WASHINGTON (Nexstar) — On the two-year anniversary of George Floyd’s death, President Joe Biden signed an executive order on Wednesday in an attempt to reform policing practices.

Biden said that he felt he had to take matters into his own hands after Congress has stalled on the issue of police reform.

Floyd’s family was among those who attended the signing.

“This executive order is going to be the most significant police reform in decades,” Biden said. “As divided as this nation can feel, today we’re showing the strength of our unity.”

The executive order creates a national database to track police misconduct and mandates body-worn cameras. It also restricts practices like choke-holds and no-knock warrants.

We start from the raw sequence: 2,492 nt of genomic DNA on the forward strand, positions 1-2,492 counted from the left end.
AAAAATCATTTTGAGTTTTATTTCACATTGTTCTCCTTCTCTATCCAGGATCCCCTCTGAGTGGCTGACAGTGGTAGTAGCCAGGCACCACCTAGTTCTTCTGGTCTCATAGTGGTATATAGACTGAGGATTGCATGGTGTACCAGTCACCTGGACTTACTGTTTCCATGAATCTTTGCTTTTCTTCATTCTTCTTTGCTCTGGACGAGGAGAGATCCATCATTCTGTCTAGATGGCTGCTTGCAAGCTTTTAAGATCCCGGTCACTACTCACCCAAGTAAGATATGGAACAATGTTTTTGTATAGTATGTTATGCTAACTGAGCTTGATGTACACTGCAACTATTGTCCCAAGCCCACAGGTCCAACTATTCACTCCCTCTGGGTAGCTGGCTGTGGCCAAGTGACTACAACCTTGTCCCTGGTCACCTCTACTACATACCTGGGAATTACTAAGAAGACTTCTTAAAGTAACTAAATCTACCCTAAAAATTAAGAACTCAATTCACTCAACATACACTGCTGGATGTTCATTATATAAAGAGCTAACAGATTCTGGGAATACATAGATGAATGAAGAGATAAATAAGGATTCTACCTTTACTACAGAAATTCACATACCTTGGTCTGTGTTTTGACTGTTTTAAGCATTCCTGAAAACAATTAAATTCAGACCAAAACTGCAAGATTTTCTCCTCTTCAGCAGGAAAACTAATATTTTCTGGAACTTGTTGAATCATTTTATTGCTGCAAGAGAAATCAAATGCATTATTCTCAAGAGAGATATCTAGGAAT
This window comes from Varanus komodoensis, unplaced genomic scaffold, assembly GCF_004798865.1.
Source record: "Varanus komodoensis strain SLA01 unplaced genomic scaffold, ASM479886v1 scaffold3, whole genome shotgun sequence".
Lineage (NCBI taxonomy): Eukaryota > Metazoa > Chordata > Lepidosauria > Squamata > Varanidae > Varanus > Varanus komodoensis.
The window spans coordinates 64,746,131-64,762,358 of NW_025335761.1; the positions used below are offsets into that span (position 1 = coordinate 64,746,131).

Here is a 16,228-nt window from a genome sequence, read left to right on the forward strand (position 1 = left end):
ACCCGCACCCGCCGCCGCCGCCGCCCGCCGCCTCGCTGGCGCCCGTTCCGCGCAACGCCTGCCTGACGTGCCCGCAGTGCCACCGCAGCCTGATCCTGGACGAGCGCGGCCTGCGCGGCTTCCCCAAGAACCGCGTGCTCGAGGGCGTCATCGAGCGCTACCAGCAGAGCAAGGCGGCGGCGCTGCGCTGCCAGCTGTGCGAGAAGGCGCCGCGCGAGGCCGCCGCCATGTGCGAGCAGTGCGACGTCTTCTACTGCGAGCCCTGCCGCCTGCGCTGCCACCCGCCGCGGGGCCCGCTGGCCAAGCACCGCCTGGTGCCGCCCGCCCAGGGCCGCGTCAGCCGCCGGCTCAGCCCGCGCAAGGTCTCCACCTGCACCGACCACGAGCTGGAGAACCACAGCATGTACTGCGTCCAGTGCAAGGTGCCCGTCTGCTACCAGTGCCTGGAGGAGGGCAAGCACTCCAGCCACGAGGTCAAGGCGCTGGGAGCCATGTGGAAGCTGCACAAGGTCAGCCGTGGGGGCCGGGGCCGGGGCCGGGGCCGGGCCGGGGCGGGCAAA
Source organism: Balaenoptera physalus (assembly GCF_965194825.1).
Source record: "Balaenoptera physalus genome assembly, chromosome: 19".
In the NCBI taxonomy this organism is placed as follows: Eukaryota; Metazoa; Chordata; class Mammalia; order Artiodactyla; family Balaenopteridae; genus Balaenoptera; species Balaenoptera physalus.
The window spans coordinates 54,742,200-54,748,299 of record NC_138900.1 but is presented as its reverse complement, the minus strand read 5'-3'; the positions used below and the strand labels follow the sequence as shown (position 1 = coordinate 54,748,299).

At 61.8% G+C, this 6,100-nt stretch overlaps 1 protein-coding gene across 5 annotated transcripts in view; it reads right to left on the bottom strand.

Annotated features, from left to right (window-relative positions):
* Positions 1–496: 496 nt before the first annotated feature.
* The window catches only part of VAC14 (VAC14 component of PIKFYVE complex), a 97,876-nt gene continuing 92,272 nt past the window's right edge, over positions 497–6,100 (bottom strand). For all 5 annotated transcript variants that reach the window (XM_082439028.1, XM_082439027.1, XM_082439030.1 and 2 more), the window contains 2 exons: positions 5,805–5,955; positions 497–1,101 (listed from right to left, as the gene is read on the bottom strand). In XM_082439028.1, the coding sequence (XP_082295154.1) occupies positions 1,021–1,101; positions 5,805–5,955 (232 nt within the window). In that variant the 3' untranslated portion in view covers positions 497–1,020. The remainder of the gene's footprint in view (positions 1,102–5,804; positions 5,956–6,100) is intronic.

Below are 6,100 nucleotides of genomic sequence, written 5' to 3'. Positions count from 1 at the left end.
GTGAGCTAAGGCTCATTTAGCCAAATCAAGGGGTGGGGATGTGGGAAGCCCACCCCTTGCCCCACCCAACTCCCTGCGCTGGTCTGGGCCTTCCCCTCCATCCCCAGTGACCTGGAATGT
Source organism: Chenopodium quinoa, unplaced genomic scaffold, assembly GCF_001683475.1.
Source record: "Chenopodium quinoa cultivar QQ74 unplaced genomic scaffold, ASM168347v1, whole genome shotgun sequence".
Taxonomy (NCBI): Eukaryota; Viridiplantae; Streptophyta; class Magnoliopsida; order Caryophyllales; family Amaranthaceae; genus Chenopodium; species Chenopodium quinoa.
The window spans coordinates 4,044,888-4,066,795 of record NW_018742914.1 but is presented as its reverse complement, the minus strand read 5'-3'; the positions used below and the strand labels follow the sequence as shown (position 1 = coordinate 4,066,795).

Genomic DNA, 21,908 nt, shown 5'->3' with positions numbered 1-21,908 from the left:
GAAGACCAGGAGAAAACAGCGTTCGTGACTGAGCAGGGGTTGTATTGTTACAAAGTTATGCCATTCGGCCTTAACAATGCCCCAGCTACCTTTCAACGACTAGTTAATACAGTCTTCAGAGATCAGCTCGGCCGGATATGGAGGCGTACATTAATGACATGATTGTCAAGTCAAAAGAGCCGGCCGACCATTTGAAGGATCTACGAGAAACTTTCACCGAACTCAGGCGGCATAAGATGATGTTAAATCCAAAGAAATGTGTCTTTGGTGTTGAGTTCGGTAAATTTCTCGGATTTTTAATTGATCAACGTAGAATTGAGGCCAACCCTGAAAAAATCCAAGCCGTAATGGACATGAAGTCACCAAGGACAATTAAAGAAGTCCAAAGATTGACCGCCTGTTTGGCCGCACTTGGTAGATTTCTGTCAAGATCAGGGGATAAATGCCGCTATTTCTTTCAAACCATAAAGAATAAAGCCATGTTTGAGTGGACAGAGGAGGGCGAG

However, the order applies mainly to federal officers and agencies. The White House can’t force state and local police agencies to comply, although it is looking for ways to use federal funding as an incentive.

“It’s no substitute for legislation nor does it accomplish everything that must be done but it is a necessary and long overdue step forward,” said Vice President Kamala Harris.

Ohio Democrat Joyce Beatty, the chair of the Congressional Black Caucus, applauded the President’s efforts.

“We’ve lost too many lives and we know this is a step of great progress,” she said.

Missouri Republican Senator Josh Hawley, on the other hand, said he thinks the President’s priorities are misplaced.

“I think we should be helping local law enforcement hire more cops. I’d like to see 100,000 new cops,” he said.

As of now, it appears unlikely that any police reform legislation can get the 60 votes it needs in the U.S. Senate.